Jewish and Holocaust Studies

Alanna Cooper
Wednesdays, May 9-June 6 | No class May 16|6:30-8 p.m.

The Aleppo Codex is the oldest Hebrew Bible in existence today. Scribed around 900 CE in Tiberius, it traveled to Aleppo, Syria, in the 15th century, where it was preserved for 500 years. From there it was smuggled to Israel just after the founding of the state, but in the process, many of its sacred pages went missing.

Alan Levenson
Monday, June 4–Wednesday, June 6|10 a.m.-noon

The issues most at stake in the Jewish world today have roots in the great debates emerging in the early modern era: Western Jews’ relationship to Israel and Zionism, how to address anti–Semitism, and the contours of Jewish identity.

Larry Josefovitz
Mondays, July 09-July 30|1:30-3:30 p.m.

Banned from public performance in Israel, both embraced and shunned by lovers of music internationally, Wagner's music continues to arouse passion among those sensitive to its use by the Nazi regime to promote its evils mission through the arts.

Jay Geller
Wednesdays, July 11-July 25|10-11:30 a.m.

A towering intellectual figure, Sholem pioneered the study Jewish mysticism as a legitimate academic discipline, revealing an extraordinary world of myth and messianism. Read and discuss "Gershom Sholem: Master of the Kabbalah" for a view into Sholem's inner life that illuminates his most important writings.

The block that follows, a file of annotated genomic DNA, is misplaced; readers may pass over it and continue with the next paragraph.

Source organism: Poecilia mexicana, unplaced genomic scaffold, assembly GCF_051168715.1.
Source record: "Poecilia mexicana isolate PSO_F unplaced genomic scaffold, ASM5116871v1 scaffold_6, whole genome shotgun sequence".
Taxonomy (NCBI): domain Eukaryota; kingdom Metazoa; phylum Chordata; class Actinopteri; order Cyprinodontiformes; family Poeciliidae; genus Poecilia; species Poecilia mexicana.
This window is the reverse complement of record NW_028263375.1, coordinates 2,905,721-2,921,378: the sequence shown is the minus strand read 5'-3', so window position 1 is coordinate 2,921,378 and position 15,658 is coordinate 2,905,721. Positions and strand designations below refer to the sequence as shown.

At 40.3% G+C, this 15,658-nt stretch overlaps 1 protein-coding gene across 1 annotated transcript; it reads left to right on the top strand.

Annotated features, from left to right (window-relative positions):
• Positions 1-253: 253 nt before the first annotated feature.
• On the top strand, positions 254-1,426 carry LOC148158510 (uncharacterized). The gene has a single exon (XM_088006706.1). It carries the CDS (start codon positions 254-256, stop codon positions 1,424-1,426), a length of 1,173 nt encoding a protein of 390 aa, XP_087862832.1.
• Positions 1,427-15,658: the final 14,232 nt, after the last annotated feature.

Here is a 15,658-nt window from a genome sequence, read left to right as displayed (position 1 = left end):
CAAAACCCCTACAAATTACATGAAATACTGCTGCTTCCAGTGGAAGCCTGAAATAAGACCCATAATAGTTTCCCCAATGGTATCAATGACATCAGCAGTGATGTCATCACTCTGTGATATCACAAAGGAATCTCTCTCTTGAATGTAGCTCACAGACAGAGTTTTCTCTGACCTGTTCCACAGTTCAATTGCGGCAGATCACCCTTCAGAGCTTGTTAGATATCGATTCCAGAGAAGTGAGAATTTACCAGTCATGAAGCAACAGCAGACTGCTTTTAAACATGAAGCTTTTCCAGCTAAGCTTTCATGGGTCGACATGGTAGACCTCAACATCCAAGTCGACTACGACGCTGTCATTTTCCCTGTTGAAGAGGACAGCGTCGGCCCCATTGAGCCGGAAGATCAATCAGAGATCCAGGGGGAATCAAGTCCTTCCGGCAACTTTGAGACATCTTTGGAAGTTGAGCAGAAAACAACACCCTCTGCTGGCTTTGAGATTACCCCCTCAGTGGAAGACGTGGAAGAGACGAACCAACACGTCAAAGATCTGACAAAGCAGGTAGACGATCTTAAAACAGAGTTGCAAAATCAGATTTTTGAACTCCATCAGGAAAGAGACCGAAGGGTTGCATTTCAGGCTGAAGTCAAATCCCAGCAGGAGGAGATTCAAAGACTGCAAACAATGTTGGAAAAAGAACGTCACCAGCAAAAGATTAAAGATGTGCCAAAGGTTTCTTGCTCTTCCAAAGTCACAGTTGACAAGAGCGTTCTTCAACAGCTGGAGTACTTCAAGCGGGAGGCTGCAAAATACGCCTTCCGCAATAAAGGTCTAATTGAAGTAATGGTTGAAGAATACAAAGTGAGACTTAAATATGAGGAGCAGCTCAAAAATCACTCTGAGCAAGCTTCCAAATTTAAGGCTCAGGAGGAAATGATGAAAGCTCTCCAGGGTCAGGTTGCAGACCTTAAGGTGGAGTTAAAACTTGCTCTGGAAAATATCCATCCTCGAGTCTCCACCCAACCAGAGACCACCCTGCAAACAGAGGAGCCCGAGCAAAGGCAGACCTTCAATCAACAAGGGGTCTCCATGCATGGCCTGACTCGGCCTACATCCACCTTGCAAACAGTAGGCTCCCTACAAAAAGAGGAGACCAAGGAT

Stephen Grundfast
Thursdays, July 12-August 02 |10 a.m.-noon

In this course, we will examine a range of Jewish sources that address the issue of social justice. Using selections from the Bible, Talmud, early rabbinic sources and commentary of modern rabbis, we discuss the ethical impulse in Judaism and the spiritual endeavor to make our world more just, compassionate and godly.

Samantha Baskind
Wednesdays, August 01-August 15|10-11:30 a.m.

One of the greatest painters of the 20th century, Rothko immigrated to the United States from Russia as a child. His difficult integration, fraught with experiences of marginalization, led to his development as a major player in the social struggle of American artists.

Anthony Wexler
Wednesdays, August 22-September 05|10-11:30 a.m.

Primo Levi was an Italian scientist and Holocaust survivor, but is best known as a writer and innovative thinker. His work combines a scientist's attentiveness to structure and detail, and a powerful and passionate moral imagination.